Identification of glucokinase monogenic diabetes (GCK-MODY) in pregnancy is important as management differs substantially to gestational diabetes (GDM). Screening criteria for GCK testing exist for non-pregnant populations(Fasting BGL 5.5-8mmol/L and increment <4.6mmol/L). New pregnancy-specific GCK screening criteria have recently been proposed(Fasting BGL ≥5.5mmol/L and BMI <25kg/m2)1. These criteria were developed in a predominantly Caucasian population. Their widespread applicability to other ethnicities has not been investigated. We examined the prevalence of GCK mutations in a multiethnic GDM cohort of 776 women attending the RPAH GDM clinic(2008-2012). We identified 63/776 whose postnatal OGTT met standard GCK screening criteria, warranting genetic testing. GCK mutations were detected by sequencing and multiplex ligation-dependent probe amplification. For GCK-MODY cases found, we examined the performance of pregnancy-specific and standard criteria in pregnancy. In a larger, multiethnic GDM cohort of 4115 women, we determined how many women would be identified for genetic testing using these criteria, stratified by ethnicity.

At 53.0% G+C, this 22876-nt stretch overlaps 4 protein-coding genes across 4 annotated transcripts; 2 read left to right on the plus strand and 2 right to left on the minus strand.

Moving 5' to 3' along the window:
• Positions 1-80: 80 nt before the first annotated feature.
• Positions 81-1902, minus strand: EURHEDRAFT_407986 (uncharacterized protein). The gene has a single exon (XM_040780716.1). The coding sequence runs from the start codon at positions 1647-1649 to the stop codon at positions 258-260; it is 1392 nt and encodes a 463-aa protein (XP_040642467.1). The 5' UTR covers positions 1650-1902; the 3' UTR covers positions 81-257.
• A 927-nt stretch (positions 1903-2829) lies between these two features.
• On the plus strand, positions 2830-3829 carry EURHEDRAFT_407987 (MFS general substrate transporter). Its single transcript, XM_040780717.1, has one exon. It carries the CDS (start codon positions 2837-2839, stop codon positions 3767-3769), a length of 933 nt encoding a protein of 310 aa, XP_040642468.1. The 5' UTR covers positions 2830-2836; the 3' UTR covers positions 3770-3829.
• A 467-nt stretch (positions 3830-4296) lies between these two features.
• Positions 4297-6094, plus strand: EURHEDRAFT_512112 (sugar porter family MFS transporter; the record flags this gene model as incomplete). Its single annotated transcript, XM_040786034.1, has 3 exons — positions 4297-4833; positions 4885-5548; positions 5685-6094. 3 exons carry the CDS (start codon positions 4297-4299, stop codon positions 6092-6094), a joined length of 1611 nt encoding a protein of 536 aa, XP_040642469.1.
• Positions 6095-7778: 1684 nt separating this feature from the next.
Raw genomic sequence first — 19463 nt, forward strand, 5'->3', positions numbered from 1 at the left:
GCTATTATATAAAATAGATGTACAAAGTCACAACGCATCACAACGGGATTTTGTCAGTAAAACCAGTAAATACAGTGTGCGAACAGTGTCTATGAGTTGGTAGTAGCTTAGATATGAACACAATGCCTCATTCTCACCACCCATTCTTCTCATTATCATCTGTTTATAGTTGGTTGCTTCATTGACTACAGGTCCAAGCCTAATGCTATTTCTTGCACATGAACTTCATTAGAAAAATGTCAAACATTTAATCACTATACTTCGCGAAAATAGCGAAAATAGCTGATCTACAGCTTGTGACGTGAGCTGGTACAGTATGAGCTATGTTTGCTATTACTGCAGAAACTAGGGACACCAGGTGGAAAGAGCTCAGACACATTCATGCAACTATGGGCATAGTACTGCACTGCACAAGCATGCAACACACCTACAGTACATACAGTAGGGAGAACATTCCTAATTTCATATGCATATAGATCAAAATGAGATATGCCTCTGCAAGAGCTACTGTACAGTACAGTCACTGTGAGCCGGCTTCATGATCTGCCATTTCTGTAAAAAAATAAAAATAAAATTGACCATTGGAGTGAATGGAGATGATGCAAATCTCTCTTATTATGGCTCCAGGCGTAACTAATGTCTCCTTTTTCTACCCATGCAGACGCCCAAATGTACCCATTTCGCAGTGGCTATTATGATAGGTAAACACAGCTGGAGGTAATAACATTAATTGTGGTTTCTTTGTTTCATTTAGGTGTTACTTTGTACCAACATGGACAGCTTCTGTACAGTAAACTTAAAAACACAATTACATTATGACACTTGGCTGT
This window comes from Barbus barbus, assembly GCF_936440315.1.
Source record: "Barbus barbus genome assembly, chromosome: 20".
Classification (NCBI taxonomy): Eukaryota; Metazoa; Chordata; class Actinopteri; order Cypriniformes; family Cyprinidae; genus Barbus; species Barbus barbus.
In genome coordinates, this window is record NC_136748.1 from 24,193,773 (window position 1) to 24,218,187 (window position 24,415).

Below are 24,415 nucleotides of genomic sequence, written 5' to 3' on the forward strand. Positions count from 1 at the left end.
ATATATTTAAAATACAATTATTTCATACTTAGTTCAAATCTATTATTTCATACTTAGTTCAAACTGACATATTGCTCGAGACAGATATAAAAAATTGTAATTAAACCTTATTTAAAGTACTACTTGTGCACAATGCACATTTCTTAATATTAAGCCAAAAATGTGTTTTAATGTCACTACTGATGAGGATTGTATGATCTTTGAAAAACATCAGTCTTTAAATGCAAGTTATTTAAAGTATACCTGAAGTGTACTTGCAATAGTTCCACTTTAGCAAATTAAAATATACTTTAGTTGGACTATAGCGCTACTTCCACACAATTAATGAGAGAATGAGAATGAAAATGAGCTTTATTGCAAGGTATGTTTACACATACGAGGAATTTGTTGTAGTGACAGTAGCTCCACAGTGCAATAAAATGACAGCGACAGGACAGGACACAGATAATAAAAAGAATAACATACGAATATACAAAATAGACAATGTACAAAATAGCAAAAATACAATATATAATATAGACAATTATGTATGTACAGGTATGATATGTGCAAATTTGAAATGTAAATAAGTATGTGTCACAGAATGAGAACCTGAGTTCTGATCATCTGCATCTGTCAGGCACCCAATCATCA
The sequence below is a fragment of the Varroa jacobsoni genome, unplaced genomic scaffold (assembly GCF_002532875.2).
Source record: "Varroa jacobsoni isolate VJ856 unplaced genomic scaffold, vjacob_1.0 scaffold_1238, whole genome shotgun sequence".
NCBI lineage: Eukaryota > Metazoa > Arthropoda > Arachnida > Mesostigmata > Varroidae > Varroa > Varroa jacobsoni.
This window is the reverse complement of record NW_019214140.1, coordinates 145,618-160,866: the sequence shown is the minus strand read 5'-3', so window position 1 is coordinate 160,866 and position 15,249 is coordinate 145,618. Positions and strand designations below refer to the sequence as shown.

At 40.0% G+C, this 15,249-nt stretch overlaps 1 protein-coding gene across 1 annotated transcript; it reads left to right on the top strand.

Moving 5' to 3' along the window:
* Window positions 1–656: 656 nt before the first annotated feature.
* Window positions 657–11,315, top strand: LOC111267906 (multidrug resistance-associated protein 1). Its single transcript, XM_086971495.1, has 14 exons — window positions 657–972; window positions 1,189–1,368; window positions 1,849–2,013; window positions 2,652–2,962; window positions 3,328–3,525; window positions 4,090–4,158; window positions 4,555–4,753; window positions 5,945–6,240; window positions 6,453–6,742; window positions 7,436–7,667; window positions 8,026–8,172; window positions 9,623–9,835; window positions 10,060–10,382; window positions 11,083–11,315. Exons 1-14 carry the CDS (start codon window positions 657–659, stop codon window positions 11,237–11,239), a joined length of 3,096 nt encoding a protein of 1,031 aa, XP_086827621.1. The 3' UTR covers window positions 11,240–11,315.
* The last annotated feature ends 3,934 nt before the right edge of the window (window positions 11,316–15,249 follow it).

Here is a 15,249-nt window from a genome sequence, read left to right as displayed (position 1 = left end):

31/63 women were available for genetic testing. 4 were diagnosed with GCK-MODY(Table 1), giving an estimated prevalence in GDM of 1.04%. All Caucasian women would have been identified by the pregnancy-specific screening criteria. However, one Indian subject would have been missed. All would have been captured by the standard criteria applied in pregnancy. In the larger GDM cohort, 6.1% vs 14.2% would be referred for genetic testing using the new and standard criteria, respectively; 3.2% Anglo-Celtic vs 8.0% SE Asian women would be referred with new criteria(Table 2).
The estimated prevalence of GCK-MODY in our multiethnic GDM population is consistent with other studies. The new pregnancy-specific vs standard criteria will reduce the need for genetic testing by more than 50%, but refer a disproportionate number of Asian/Indian women. The new criteria perform less well in these ethnicities vs Anglo-Celtic populations. Ethnic-specific GCK screening criteria in pregnancy should be explored.